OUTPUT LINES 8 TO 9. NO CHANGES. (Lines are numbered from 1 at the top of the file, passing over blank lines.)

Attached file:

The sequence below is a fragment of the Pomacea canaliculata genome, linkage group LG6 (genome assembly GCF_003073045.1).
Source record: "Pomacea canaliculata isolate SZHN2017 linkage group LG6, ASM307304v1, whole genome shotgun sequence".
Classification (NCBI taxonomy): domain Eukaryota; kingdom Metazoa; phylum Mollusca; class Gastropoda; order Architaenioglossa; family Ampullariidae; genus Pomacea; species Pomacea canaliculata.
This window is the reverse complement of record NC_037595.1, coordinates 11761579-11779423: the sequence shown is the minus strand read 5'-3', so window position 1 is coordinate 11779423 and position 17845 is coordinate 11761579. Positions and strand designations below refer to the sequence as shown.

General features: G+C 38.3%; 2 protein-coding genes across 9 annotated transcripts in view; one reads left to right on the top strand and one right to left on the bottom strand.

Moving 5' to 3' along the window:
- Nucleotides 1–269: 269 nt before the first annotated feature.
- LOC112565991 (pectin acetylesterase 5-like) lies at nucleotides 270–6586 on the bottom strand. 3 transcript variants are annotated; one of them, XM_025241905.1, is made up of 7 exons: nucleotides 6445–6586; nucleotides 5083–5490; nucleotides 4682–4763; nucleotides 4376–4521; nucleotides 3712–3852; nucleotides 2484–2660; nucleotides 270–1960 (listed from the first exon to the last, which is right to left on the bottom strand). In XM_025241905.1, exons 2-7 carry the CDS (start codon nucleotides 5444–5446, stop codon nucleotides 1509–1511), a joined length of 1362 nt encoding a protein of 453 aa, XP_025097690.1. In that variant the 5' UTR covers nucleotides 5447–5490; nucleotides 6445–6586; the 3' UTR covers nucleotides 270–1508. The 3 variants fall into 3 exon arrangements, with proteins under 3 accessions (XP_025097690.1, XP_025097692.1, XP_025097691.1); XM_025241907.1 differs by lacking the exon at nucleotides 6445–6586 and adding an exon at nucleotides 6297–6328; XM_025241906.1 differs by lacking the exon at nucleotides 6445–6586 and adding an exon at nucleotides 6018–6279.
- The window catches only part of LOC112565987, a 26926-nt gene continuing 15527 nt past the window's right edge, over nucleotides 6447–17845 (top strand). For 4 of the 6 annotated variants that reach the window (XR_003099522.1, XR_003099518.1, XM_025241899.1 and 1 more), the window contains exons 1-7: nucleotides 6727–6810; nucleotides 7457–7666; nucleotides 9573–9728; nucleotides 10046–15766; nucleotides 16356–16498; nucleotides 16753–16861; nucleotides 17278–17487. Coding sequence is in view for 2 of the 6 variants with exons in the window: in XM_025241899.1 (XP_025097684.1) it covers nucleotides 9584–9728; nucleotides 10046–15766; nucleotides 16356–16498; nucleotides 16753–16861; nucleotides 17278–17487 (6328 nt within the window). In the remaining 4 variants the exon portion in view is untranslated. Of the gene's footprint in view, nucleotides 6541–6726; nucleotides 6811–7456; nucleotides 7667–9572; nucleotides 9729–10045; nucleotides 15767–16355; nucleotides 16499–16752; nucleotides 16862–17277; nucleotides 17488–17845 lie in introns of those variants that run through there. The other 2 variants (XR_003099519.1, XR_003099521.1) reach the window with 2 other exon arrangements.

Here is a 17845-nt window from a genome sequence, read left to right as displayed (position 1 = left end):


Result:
- LOC112565991 (pectin acetylesterase 5-like) lies at nucleotides 270–6586 on the bottom strand. 3 transcript variants are annotated; one of them, XM_025241905.1, is made up of 7 exons: nucleotides 6445–6586; nucleotides 5083–5490; nucleotides 4682–4763; nucleotides 4376–4521; nucleotides 3712–3852; nucleotides 2484–2660; nucleotides 270–1960 (listed from the first exon to the last, which is right to left on the bottom strand). In XM_025241905.1, exons 2-7 carry the CDS (start codon nucleotides 5444–5446, stop codon nucleotides 1509–1511), a joined length of 1362 nt encoding a protein of 453 aa, XP_025097690.1. In that variant the 5' UTR covers nucleotides 5447–5490; nucleotides 6445–6586; the 3' UTR covers nucleotides 270–1508. The 3 variants fall into 3 exon arrangements, with proteins under 3 accessions (XP_025097690.1, XP_025097692.1, XP_025097691.1); XM_025241907.1 differs by lacking the exon at nucleotides 6445–6586 and adding an exon at nucleotides 6297–6328; XM_025241906.1 differs by lacking the exon at nucleotides 6445–6586 and adding an exon at nucleotides 6018–6279.
- The window catches only part of LOC112565987, a 26926-nt gene continuing 15527 nt past the window's right edge, over nucleotides 6447–17845 (top strand). For 4 of the 6 annotated variants that reach the window (XR_003099522.1, XR_003099518.1, XM_025241899.1 and 1 more), the window contains exons 1-7: nucleotides 6727–6810; nucleotides 7457–7666; nucleotides 9573–9728; nucleotides 10046–15766; nucleotides 16356–16498; nucleotides 16753–16861; nucleotides 17278–17487. Coding sequence is in view for 2 of the 6 variants with exons in the window: in XM_025241899.1 (XP_025097684.1) it covers nucleotides 9584–9728; nucleotides 10046–15766; nucleotides 16356–16498; nucleotides 16753–16861; nucleotides 17278–17487 (6328 nt within the window). In the remaining 4 variants the exon portion in view is untranslated. Of the gene's footprint in view, nucleotides 6541–6726; nucleotides 6811–7456; nucleotides 7667–9572; nucleotides 9729–10045; nucleotides 15767–16355; nucleotides 16499–16752; nucleotides 16862–17277; nucleotides 17488–17845 lie in introns of those variants that run through there. The other 2 variants (XR_003099519.1, XR_003099521.1) reach the window with 2 other exon arrangements.